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A grassroots resurgence in ward caucuses

Boston ward committees embrace open democratic processes

Yawu Miller
Yawu Miller is the Banner’s senior editor. VIEW BIO
A grassroots resurgence in ward caucuses
Tanisha Sullivan, Danielaa Michanie, Deborah Gregson and U.S. Rep. Ayanna Pressley at the Ward 18 Democratic caucus Saturday. BANNER PHOTO

Up till last week Tanisha Sullivan, a candidate for Massachusetts secretary of state, had already crisscrossed Massachusetts several times reaching out to Democratic Party insiders at ward caucuses.

“I’ve lost count,” she said, speaking in the lobby of the Hyde Park municipal building, where the Ward 18 caucus was underway. “I’ve been to Pittsfield, to the Cape, the South Shore — literally all over the commonwealth.”

The caucuses are held across the state between Feb. 4 and March 12, but on Saturday, more than 90 caucuses were held statewide.

Through careful planning and the magic of Zoom, Sullivan hit Ward 18, Zoomed into Worcester before heading to Watertown for an in-person caucus appearance, and then made virtual appearances in Spencer, Somerville, Cambridge, Salem and Franklin.

Mayor Michelle Wu, who won’t appear on the ballot for another four years, also made the rounds, though she only has 22 ward committees to visit this year.

“It’s a joy to do caucuses,” she said. “It’s so much fun to be in-person.”

Wu joined the Ward 18 caucus after popping in on the Roxbury-based Ward 12 virtual caucus and before heading to Ward 1 in East Boston and making virtual appearances at Wards 13, 14, 19, 21 and 22.

While the stakes are low for Wu, for Sullivan and other candidates for statewide office the Democratic caucuses are a strategic necessity as they seek to secure support from delegates to the party’s state convention, where they need at least 15% of the vote to secure a slot on the Democratic primary ballot.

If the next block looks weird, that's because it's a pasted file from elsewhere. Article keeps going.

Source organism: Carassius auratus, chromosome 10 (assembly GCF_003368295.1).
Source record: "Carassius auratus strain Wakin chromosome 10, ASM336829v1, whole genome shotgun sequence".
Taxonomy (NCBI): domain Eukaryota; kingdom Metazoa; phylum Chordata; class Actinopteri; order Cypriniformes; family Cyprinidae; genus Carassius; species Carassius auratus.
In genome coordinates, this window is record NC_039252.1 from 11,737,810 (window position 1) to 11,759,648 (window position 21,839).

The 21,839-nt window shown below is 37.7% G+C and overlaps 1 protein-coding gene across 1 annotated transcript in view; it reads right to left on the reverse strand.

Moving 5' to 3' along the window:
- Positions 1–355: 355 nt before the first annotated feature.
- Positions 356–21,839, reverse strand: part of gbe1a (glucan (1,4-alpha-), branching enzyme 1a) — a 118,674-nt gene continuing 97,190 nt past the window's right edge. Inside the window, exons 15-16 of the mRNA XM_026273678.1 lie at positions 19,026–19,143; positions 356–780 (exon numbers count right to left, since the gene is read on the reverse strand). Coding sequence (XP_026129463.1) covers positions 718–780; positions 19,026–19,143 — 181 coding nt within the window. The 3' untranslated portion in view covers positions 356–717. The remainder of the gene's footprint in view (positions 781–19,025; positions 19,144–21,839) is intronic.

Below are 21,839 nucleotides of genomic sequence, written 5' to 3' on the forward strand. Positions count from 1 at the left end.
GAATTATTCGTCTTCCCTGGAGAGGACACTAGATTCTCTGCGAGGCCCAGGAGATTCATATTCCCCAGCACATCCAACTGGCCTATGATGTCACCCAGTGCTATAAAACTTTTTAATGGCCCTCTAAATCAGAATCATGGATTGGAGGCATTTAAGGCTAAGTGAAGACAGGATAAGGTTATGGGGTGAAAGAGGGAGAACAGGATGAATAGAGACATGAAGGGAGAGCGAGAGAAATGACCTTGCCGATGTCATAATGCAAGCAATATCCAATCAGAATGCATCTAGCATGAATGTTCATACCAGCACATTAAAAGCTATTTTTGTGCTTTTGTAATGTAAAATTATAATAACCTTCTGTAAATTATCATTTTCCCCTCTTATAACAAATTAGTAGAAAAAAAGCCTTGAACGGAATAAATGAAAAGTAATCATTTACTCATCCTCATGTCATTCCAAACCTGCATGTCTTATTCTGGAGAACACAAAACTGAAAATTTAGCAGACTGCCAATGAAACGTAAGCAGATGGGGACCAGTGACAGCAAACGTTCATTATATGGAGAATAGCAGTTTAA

They’re also an important opportunity for candidates for constitutional offices to make an impression on grassroots party activists. These activists could prove instrumental in assembling the statewide support network necessary to secure the million-plus votes needed to win. This year there are contested races for governor, secretary of state, auditor and attorney general.

Ward 18, which includes all of Hyde Park and part of Roslindale, was in the crosshairs of many candidates. It has the greatest delegate yield of any ward or town Democratic committee — 54 delegates and eight alternates. The allocation of delegates to committees is not based on population or the number of votes in a ward, town or city, but rather on the political acumen of the elected officials, ward bosses and other political players in the ward.

Ward 18 provides an interesting window into the changing racial and political dynamics in Boston. For more than 20 years, the ward was controlled by former Mayor Thomas Menino and his political allies. As the Hyde Park and Roslindale neighborhoods that make up the ward became more diverse, with African American, Haitian American and Latino people moving there in recent decades, the caucus remained for some time under the control of a predominantly white group of elected officials and city workers.

During those decades, Black and Latino activists and white progressives who sought seats on the committee or sought to become delegates to the state convention were unable to do so without the blessing of Menino or his people. Although a majority of Black voters in 2006 supported Deval Patrick over former Attorney General Tom Riley, Menino’s delegate votes from Ward 18 and the other Boston wards he controlled at that year’s convention went to Reilly, whom he endorsed.

In 2020, after years of unsuccessful attempts, a coalition of progressives wrested control of Ward 18 from its longstanding leadership, pledging a more open, transparent and representative process for electing delegates.